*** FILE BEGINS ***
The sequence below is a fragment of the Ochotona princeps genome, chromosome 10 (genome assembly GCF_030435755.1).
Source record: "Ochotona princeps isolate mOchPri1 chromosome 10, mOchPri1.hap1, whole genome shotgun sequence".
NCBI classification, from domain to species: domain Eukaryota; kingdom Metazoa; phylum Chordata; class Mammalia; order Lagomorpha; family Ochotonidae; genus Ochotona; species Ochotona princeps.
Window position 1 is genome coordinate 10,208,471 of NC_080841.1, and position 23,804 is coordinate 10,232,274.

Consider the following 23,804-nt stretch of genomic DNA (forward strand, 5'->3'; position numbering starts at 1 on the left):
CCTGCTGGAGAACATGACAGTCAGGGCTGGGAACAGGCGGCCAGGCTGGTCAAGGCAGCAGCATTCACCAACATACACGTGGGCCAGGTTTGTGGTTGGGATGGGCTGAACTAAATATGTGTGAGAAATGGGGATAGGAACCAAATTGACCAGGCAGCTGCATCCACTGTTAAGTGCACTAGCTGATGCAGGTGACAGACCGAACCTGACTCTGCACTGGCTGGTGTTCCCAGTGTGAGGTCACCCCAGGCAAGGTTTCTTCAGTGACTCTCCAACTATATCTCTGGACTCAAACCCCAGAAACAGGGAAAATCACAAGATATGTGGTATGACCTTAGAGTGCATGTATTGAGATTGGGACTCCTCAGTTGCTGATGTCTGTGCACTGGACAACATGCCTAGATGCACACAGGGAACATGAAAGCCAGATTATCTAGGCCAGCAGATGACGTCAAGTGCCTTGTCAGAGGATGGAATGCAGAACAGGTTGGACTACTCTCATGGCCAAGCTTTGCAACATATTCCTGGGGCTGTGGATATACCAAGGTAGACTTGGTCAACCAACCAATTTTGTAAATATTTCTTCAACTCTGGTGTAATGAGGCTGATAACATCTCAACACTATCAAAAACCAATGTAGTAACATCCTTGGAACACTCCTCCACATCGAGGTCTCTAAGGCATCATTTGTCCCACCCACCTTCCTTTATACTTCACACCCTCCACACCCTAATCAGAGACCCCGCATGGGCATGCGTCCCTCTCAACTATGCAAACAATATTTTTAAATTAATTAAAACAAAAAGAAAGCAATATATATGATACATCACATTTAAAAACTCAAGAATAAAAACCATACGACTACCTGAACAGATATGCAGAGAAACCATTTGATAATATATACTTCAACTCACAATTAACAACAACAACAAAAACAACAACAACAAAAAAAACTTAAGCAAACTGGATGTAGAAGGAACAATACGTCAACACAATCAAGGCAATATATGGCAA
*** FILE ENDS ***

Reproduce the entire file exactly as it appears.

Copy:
The sequence below is a fragment of the Ochotona princeps genome, chromosome 10 (genome assembly GCF_030435755.1).
Source record: "Ochotona princeps isolate mOchPri1 chromosome 10, mOchPri1.hap1, whole genome shotgun sequence".
NCBI classification, from domain to species: domain Eukaryota; kingdom Metazoa; phylum Chordata; class Mammalia; order Lagomorpha; family Ochotonidae; genus Ochotona; species Ochotona princeps.
Window position 1 is genome coordinate 10,208,471 of NC_080841.1, and position 23,804 is coordinate 10,232,274.

Consider the following 23,804-nt stretch of genomic DNA (forward strand, 5'->3'; position numbering starts at 1 on the left):
CCTGCTGGAGAACATGACAGTCAGGGCTGGGAACAGGCGGCCAGGCTGGTCAAGGCAGCAGCATTCACCAACATACACGTGGGCCAGGTTTGTGGTTGGGATGGGCTGAACTAAATATGTGTGAGAAATGGGGATAGGAACCAAATTGACCAGGCAGCTGCATCCACTGTTAAGTGCACTAGCTGATGCAGGTGACAGACCGAACCTGACTCTGCACTGGCTGGTGTTCCCAGTGTGAGGTCACCCCAGGCAAGGTTTCTTCAGTGACTCTCCAACTATATCTCTGGACTCAAACCCCAGAAACAGGGAAAATCACAAGATATGTGGTATGACCTTAGAGTGCATGTATTGAGATTGGGACTCCTCAGTTGCTGATGTCTGTGCACTGGACAACATGCCTAGATGCACACAGGGAACATGAAAGCCAGATTATCTAGGCCAGCAGATGACGTCAAGTGCCTTGTCAGAGGATGGAATGCAGAACAGGTTGGACTACTCTCATGGCCAAGCTTTGCAACATATTCCTGGGGCTGTGGATATACCAAGGTAGACTTGGTCAACCAACCAATTTTGTAAATATTTCTTCAACTCTGGTGTAATGAGGCTGATAACATCTCAACACTATCAAAAACCAATGTAGTAACATCCTTGGAACACTCCTCCACATCGAGGTCTCTAAGGCATCATTTGTCCCACCCACCTTCCTTTATACTTCACACCCTCCACACCCTAATCAGAGACCCCGCATGGGCATGCGTCCCTCTCAACTATGCAAACAATATTTTTAAATTAATTAAAACAAAAAGAAAGCAATATATATGATACATCACATTTAAAAACTCAAGAATAAAAACCATACGACTACCTGAACAGATATGCAGAGAAACCATTTGATAATATATACTTCAACTCACAATTAACAACAACAACAAAAACAACAACAACAAAAAAAACTTAAGCAAACTGGATGTAGAAGGAACAATACGTCAACACAATCAAGGCAATATATGGCAA